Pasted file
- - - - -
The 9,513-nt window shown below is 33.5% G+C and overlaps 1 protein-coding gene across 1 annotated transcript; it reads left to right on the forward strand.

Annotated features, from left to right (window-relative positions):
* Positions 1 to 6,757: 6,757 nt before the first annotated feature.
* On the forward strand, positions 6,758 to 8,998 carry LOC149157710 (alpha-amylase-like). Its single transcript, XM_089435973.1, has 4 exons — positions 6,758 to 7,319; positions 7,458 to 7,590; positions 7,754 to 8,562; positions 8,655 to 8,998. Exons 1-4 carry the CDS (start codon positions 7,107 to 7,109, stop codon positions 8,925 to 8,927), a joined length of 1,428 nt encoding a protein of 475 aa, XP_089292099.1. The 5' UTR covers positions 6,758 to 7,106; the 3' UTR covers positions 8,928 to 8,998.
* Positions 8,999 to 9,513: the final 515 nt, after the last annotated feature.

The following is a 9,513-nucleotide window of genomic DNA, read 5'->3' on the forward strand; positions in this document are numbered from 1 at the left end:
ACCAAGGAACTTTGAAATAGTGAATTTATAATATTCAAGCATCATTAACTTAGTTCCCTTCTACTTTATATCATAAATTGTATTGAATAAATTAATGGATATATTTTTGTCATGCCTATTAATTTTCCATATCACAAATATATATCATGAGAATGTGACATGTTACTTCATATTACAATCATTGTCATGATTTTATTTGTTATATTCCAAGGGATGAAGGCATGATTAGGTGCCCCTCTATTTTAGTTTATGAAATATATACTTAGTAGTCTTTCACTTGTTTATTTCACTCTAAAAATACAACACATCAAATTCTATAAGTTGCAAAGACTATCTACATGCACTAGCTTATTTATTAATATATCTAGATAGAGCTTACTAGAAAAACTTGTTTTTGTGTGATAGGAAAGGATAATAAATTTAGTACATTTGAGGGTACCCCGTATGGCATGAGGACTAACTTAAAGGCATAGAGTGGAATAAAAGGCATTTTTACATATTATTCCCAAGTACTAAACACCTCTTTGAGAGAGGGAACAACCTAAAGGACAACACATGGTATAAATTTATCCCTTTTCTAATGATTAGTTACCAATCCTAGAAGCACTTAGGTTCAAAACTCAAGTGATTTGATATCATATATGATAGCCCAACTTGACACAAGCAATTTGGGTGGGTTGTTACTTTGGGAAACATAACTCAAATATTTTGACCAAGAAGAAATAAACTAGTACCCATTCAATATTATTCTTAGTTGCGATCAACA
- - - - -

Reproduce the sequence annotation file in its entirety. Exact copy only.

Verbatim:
The 9,513-nt window shown below is 33.5% G+C and overlaps 1 protein-coding gene across 1 annotated transcript; it reads left to right on the forward strand.

Annotated features, from left to right (window-relative positions):
* Positions 1 to 6,757: 6,757 nt before the first annotated feature.
* On the forward strand, positions 6,758 to 8,998 carry LOC149157710 (alpha-amylase-like). Its single transcript, XM_089435973.1, has 4 exons — positions 6,758 to 7,319; positions 7,458 to 7,590; positions 7,754 to 8,562; positions 8,655 to 8,998. Exons 1-4 carry the CDS (start codon positions 7,107 to 7,109, stop codon positions 8,925 to 8,927), a joined length of 1,428 nt encoding a protein of 475 aa, XP_089292099.1. The 5' UTR covers positions 6,758 to 7,106; the 3' UTR covers positions 8,928 to 8,998.
* Positions 8,999 to 9,513: the final 515 nt, after the last annotated feature.

The following is a 9,513-nucleotide window of genomic DNA, read 5'->3' on the forward strand; positions in this document are numbered from 1 at the left end:
ACCAAGGAACTTTGAAATAGTGAATTTATAATATTCAAGCATCATTAACTTAGTTCCCTTCTACTTTATATCATAAATTGTATTGAATAAATTAATGGATATATTTTTGTCATGCCTATTAATTTTCCATATCACAAATATATATCATGAGAATGTGACATGTTACTTCATATTACAATCATTGTCATGATTTTATTTGTTATATTCCAAGGGATGAAGGCATGATTAGGTGCCCCTCTATTTTAGTTTATGAAATATATACTTAGTAGTCTTTCACTTGTTTATTTCACTCTAAAAATACAACACATCAAATTCTATAAGTTGCAAAGACTATCTACATGCACTAGCTTATTTATTAATATATCTAGATAGAGCTTACTAGAAAAACTTGTTTTTGTGTGATAGGAAAGGATAATAAATTTAGTACATTTGAGGGTACCCCGTATGGCATGAGGACTAACTTAAAGGCATAGAGTGGAATAAAAGGCATTTTTACATATTATTCCCAAGTACTAAACACCTCTTTGAGAGAGGGAACAACCTAAAGGACAACACATGGTATAAATTTATCCCTTTTCTAATGATTAGTTACCAATCCTAGAAGCACTTAGGTTCAAAACTCAAGTGATTTGATATCATATATGATAGCCCAACTTGACACAAGCAATTTGGGTGGGTTGTTACTTTGGGAAACATAACTCAAATATTTTGACCAAGAAGAAATAAACTAGTACCCATTCAATATTATTCTTAGTTGCGATCAACA